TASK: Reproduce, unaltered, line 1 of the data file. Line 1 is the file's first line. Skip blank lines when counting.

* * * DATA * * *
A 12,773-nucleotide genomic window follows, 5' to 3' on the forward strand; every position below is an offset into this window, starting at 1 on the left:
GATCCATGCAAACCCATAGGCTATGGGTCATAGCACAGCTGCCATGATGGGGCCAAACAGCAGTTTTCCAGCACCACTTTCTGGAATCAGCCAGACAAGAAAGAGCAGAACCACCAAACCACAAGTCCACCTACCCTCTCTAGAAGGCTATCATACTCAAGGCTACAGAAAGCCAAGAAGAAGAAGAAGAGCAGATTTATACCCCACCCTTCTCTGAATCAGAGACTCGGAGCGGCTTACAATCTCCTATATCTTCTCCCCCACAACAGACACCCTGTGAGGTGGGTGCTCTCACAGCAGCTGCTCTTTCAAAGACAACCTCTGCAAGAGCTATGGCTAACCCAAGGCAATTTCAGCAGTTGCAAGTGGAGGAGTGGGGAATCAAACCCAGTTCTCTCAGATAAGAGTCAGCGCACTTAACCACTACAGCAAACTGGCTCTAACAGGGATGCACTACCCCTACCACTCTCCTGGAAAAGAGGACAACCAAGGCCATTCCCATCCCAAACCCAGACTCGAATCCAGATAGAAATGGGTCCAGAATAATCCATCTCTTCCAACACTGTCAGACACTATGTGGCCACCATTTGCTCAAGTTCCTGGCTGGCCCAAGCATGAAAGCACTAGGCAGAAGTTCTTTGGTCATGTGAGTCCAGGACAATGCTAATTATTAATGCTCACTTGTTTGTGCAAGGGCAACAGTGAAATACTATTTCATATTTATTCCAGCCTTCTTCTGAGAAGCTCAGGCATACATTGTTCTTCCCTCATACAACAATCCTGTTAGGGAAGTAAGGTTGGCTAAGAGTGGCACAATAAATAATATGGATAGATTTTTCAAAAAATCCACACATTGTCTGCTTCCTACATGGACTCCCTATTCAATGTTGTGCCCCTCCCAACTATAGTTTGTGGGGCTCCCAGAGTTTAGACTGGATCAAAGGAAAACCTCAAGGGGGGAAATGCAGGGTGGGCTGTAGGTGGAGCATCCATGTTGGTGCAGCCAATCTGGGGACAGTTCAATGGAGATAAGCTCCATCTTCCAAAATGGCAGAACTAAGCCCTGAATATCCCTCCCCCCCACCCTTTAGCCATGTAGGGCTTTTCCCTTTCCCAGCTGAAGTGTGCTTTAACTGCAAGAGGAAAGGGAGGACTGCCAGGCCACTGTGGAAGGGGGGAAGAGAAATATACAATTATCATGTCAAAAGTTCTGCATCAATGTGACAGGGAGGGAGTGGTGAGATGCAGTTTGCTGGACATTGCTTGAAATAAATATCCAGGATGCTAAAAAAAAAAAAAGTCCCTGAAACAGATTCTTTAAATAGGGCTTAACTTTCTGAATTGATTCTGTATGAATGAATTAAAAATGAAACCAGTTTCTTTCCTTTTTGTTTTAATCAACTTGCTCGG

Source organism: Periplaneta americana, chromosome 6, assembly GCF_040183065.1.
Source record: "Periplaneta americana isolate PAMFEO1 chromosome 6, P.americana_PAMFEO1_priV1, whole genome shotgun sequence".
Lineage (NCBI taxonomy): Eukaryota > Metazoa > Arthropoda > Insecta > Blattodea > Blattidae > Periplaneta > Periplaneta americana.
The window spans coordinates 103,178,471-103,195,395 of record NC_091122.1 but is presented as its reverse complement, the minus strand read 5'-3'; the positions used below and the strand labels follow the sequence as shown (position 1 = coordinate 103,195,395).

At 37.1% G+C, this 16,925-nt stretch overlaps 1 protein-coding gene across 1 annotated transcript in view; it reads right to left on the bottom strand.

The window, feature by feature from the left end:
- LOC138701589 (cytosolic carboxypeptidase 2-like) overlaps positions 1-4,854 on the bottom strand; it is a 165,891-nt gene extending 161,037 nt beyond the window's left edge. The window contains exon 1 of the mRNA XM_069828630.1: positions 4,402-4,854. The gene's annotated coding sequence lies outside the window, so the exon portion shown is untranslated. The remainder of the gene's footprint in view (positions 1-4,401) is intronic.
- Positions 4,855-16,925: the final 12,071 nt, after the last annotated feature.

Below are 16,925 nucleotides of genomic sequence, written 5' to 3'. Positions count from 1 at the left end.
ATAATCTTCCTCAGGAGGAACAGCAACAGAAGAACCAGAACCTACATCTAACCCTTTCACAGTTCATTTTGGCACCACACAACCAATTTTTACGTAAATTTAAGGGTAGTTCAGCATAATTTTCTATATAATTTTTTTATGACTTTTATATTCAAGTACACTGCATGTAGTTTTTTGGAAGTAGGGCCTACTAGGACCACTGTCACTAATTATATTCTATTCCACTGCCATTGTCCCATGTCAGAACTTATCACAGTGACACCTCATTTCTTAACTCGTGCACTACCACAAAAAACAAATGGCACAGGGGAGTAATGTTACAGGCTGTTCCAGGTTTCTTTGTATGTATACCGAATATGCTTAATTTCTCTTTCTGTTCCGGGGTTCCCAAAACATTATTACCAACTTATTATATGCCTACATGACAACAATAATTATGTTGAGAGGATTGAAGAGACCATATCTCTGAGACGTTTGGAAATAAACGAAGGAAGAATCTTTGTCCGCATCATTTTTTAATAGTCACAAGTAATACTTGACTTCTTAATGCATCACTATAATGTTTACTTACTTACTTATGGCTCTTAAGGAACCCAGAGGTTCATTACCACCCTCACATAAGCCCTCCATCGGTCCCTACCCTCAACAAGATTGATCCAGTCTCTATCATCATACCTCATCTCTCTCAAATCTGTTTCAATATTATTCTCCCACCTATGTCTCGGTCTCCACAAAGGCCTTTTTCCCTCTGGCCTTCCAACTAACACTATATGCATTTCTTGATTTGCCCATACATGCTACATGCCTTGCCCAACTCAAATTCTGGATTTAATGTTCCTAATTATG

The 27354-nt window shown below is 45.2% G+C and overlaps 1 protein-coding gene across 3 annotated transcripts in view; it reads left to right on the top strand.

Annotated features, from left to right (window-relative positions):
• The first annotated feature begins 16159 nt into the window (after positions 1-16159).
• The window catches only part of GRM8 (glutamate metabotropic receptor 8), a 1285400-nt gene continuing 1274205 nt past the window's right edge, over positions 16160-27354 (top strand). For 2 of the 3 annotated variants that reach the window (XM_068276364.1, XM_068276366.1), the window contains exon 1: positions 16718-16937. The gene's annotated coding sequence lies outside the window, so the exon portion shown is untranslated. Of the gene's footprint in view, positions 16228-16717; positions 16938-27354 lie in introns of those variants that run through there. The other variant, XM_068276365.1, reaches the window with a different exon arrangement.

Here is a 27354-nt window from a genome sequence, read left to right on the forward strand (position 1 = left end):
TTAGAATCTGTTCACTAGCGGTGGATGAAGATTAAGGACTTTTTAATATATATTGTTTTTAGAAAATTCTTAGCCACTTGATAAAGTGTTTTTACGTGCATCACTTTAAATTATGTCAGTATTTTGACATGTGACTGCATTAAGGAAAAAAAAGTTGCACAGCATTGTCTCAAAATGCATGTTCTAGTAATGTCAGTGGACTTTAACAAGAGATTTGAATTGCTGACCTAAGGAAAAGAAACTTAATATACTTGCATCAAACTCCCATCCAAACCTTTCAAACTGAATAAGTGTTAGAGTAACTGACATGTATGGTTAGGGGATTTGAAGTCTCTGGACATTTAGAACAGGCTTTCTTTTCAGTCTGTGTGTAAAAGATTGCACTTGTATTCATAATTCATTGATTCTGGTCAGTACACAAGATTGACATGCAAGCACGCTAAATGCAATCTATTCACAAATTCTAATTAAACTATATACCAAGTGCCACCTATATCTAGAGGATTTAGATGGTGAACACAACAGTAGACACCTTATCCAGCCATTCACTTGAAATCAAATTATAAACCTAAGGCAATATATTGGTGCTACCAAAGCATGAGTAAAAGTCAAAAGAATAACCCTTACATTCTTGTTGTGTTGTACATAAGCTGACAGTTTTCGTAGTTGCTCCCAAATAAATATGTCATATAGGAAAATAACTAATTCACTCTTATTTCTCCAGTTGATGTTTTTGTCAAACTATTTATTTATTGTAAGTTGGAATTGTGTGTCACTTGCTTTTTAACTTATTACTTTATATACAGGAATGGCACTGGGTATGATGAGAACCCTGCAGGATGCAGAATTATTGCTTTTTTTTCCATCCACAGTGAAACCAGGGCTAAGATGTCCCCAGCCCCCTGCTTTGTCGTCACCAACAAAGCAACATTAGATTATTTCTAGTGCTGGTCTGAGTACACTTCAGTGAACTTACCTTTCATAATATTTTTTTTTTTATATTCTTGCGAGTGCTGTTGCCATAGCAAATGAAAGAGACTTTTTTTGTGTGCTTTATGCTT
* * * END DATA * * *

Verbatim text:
A 12,773-nucleotide genomic window follows, 5' to 3' on the forward strand; every position below is an offset into this window, starting at 1 on the left: